On Law, Morality, and Politics

On Law, Morality, and Politics

On Law, Morality, and Politics

On Law, Morality, and Politics


The second edition retains the selection of texts presented in the first edition but offers them in new translations by Richard J Regan -- including that of his Aquinas, Treatise on Law (Hackett, 2000). A revised Introduction and glossary, an updated select bibliography, and the inclusion of summarising headnotes for each of the units -- Conscience, Law, Justice, Property, War and Killing, Obedience and Rebellion, and Practical Wisdom and Statecraft -- further enhance its usefulness.


The writings of Thomas Aquinas on morals and politics deserve wide circulation for a host of reasons. No student of political thought can be considered well-grounded in the Western tradition if the contribution of the Middle Ages to that tradition is ignored. All too often, courses in political philosophy skip rapidly from the ancients to the moderns with very little comment on the medieval period. Aquinas, of course, is not the only or even, perhaps, the most characteristic theorist of that era in the Christian West. But his ideas ought to be more familiar than those of others because we inherit from him a notion of natural law. A full, inexpensive anthology of the parts of the Summa Theologica dealing with the natural law will enable the student to judge firsthand the vitality of that inheritance. In our selections, we reproduce the bulk of Aquinas' analysis of law, omitting only those sections that deal with particulars of the Old and New Laws. In addition, the relationship of religion and morals to public policy is one of perennial significance. We have, therefore, included in this volume selections giving Aquinas' views on the subject as well as his treatment of conscience, justice, property, war, rebellion, and statecraft.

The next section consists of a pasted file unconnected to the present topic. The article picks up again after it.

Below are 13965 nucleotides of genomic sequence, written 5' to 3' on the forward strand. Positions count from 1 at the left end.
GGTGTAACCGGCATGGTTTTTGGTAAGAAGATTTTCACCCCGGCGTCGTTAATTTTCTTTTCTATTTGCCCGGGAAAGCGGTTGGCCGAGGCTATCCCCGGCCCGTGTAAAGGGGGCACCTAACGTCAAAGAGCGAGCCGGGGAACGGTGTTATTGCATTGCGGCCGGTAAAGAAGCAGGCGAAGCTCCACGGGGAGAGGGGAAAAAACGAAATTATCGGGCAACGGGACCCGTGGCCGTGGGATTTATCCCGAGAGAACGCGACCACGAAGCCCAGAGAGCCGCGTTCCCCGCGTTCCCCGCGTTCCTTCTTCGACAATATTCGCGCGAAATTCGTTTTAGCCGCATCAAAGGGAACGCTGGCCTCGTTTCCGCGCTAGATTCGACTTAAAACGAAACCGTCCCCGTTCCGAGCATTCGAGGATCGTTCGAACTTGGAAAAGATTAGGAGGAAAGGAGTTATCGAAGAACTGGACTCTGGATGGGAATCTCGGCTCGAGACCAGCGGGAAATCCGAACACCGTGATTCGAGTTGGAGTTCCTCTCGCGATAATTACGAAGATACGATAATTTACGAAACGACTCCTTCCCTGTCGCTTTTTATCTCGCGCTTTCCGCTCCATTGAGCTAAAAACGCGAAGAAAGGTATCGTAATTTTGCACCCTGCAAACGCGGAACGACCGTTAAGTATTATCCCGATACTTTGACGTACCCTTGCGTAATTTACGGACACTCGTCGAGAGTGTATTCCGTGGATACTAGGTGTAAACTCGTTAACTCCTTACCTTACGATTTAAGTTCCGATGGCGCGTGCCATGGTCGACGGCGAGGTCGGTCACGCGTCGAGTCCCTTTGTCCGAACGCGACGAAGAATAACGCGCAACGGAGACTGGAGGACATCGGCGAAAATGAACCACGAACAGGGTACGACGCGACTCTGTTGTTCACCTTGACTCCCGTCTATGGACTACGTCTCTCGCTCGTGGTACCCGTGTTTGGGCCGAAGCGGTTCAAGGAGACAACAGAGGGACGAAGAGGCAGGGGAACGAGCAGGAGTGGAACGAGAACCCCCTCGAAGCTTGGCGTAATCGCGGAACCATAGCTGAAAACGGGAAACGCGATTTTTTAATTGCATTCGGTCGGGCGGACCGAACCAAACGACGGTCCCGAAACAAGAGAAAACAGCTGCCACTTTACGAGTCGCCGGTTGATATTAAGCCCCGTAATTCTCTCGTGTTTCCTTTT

We present the complete argument of Aquinas on the items selected from the Summa, generally following the order of the Summa itself. We have supplemented selections from the Summa with a few selections from other works by him.

Translators should be faithful to the text and express the meaning of the text in felicitous English. The two objectives are often difficult to reconcile. Fidelity to the text has been our priority, but we are confident that the reader will also find the translation clear and idiomatic. The translation of some key words varies with the context and/or involves interpretation. For example, we have variously translated ratio, the generic Latin word for “reason,” as “argument,” “aspect,” “consideration,” “nature,” “plan,” “reason,” and “reasoning,” as appropriate in different contexts. Notes in several places indicate why we chose a particular English word as appropriate.

We wish to thank the anonymous reader who painstakingly reviewed the manuscript and made many necessary corrections and useful suggestions. We thank the University of Scranton Press for permission to adopt and adapt material in chapter one from The Human Constitution and Virtue: Way to Happiness.

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